Mountain (Grouse) Man

Al Parker's picture
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A hunting story.

It’s cold for early September and snowing. Pushed a few inches off the rocks when I crossed the creek. It’s still early and dark at the bottom of the steep canyon. The switchbacks start up the canyon wall, rising above the forest and away from the creek. My dog is with me. Not really a bird dog, though she is a lab mix. Probably the runt of the litter. We put her in a milk crate between the kids in the backseat the day we picked her up. She’s six months old now. This is her second hunt, and we're climbing into the mountains to find mountain grouse: blues, ruffies, spruce, and Franklins. I’m glad she’s with me in the dark forest, leaving her wee paw prints in the snow.

At the first switchback I put the headlamp away; there’s enough light above the trees now as the sun rises a little higher. Saw a black bear run up the side of this canyon... last year? Mountain grouse men have to hike in a few extra miles to reach the good spots. It's easier to focus now as the light grows stronger and the tree stumps look more like tree stumps, and less like bears. I gain the ridgeline and look out to where the other side of the canyon ought to be. But this morning there is only the falling snow. No sound. Cold. I'm grateful for the miles that pass under our feet; without the miles, Bubba and his purebred-to-hunt dogs would be here.

Forest, Snow, Hunting, Grouse Hunting

When the ridge flattens out, I take the two pieces of my gun out of my pack and screw them together, loading five rounds of steel shot.  Steel shot because of my kids, who love grouse. After a hunt, my kids run out to greet me and we line the birds up on the old pickup’s tailgate while Mom snaps a few pictures; grouse are regal and beautiful even in death. My kids gobble the breast meat and "grouse tenders" my wife and I fry for them, and love it on pizza, or grilled in fajitas. I read an article once about lead contamination in deer meat. So I shoot steel, because of my kids.

Grouse hunt, upland bird hunting, Bozeman, Montana

Back on the ridge, I know where the birds are. I know the tree where they flushed from last year. A large covey flushes from that tree today. Separate explosions of wings as the birds flush in separate groups. Mountain grouse are creatures of habit. I am a creature of habit. They flush early behind a screen of trees so I don’t have a good shot. Leaving the trail for the first time today, I step down onto the steep bank. I slip and fall on my ass in the four inches of snow; it's still coming down and is absolutely gorgeous. I can’t see anything except this ridge that I can’t keep my footing on. I am in a swath of trees that grow in a thick line down from the ridge top. I zigzag and slip down the slope through the trees to where I think the birds are hiding after the flush. My dog moves more easily than I do in the snow, but she is unsure where to go, unlike a bird dog.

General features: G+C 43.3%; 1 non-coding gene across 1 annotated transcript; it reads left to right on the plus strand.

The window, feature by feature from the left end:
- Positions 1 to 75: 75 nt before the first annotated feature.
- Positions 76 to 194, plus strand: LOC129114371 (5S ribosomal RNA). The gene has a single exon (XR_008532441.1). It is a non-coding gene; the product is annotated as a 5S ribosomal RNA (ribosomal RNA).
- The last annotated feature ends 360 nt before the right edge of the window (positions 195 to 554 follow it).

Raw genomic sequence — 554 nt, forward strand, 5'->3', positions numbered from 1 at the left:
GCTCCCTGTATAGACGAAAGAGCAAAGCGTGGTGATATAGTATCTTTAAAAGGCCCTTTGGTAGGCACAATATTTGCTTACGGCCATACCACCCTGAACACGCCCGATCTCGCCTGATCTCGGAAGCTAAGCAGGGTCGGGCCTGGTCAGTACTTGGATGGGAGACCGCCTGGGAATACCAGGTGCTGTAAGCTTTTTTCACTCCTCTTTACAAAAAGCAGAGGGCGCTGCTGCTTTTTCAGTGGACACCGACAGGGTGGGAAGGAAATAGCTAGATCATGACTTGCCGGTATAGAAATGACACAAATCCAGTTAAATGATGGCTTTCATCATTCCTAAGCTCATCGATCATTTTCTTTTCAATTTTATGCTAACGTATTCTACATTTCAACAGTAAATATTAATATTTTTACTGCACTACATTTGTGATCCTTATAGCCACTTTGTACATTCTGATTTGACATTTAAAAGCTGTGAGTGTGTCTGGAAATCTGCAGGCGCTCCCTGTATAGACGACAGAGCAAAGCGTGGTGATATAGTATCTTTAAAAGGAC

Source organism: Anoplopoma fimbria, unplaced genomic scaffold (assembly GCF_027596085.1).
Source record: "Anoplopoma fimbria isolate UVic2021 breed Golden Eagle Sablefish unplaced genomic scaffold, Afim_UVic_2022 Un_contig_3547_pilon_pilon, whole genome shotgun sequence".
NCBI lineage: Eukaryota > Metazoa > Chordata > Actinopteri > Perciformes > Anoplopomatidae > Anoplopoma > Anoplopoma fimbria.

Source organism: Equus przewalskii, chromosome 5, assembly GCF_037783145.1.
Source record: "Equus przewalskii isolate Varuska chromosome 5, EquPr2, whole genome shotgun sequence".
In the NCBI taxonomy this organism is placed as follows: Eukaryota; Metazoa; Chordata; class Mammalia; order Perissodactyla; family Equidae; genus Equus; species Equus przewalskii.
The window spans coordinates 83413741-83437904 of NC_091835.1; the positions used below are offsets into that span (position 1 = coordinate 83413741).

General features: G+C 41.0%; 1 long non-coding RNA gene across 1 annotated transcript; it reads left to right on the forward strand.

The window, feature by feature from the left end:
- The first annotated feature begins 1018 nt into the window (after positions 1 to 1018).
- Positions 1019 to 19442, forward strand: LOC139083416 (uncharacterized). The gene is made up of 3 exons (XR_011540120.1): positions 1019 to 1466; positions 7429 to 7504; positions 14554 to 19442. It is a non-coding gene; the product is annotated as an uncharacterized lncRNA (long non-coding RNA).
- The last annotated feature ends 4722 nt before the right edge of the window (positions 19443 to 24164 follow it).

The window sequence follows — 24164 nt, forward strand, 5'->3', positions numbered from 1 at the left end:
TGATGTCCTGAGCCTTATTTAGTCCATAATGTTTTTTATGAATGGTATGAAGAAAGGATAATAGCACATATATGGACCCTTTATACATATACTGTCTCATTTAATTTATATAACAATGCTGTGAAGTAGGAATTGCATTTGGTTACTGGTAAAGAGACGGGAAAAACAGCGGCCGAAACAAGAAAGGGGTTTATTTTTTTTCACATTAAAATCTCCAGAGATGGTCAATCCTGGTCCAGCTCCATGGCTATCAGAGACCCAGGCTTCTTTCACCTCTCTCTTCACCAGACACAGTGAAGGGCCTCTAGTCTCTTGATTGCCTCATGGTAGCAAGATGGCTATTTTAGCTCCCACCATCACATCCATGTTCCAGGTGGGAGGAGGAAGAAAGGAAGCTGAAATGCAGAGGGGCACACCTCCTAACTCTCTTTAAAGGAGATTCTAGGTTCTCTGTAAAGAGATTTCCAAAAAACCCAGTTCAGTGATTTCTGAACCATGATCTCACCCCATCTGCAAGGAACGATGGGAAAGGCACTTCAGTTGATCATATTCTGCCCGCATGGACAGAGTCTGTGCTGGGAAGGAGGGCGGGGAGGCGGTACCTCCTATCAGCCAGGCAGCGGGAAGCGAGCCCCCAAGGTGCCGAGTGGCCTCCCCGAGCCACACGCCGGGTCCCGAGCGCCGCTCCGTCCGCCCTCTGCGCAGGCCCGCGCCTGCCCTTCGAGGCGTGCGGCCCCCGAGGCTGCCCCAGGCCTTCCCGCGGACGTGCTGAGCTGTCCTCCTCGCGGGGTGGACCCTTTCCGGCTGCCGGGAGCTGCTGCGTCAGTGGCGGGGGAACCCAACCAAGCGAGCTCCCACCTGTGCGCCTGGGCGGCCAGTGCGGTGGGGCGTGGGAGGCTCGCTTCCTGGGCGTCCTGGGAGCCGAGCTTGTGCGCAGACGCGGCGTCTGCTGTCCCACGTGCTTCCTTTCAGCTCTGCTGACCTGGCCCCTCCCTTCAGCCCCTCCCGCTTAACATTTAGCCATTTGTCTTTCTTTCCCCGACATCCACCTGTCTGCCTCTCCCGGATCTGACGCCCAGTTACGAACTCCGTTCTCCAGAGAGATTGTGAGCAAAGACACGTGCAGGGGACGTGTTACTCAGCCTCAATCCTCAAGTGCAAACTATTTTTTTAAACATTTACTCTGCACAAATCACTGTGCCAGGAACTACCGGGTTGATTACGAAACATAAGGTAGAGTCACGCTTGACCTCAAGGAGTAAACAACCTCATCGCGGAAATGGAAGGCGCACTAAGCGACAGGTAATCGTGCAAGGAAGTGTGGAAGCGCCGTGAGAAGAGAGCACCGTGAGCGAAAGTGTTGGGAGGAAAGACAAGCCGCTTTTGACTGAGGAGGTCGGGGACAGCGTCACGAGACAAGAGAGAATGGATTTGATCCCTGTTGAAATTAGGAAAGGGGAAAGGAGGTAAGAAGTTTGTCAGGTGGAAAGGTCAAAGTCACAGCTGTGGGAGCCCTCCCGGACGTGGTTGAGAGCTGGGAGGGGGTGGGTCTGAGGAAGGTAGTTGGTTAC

Mountain grouse are legendary for their propensity to perch like statues until you get very close, believing that camouflaged stillness is their best defense. A friend's father called them "fool's grouse," because even a fool can harvest one—if the fool knows where they land after the flush. Unfortunately for this fool, I didn't see where these grouse landed. So I zigzag. I hear them fly off after I pass. The wait-like-a-stone tactic works again.

The wind blows the snow at me now. I'm discouraged, wet, and cold. I don all my warm gear, wishing I had gators. CamelBak line is frozen now; my pack is an unwieldy icepack. I wish I had better gloves; my hands are red and stiff. I consider heading back. My wife would be happy if I did. But I wouldn't be. It’s only 9am. I’ll warm up if I keep moving. I climb back onto the trail and head higher into the mountains. I clasp my hands together to warm them, cradling my gun.

I leave the trail again and move through the trees to where the birds are. There are two of them. They are on the ground. Feeding? Mating?  No, that was spring when the drumming wings of mountain grouse cocks broadcasted their virility. Like we used to do on East Main at KO’s, before my wife and I were married. Slowly, I unclasp my hands as they flush. Swing the gun toward them, stock to my shoulder, sight along the barrel (boom!) as they fly behind a tree. I decide not to zigzag after them, not much of a chance to flush them again—without a bird dog.

Instead I turn and continue higher along the ridge. Finally: grouse tracks in the snow. I follow the tracks, ready for the clattering of wings, but can only hear them, so I must zigzag. High in that pine tree is the grouse, craning its neck to get a better view of me and my dog. It doesn't move. Any fool could take that bird with this shotgun. And I do.

We celebrate, my dog and me. She gobbles down the heart and liver, I eat a PB&J. Inspired, I continue to hunt this magic place high on the mountain. Another explosion of wings. I'm warmer and I'm faster. A few grayish-blue feathers float to the ground after the shotgun blasts recede.

3,000 feet up. Seven miles in. Five rounds discharged. Three birds shot. And back by two o'clock to watch the kids. A fine day for a mountain grouse man.

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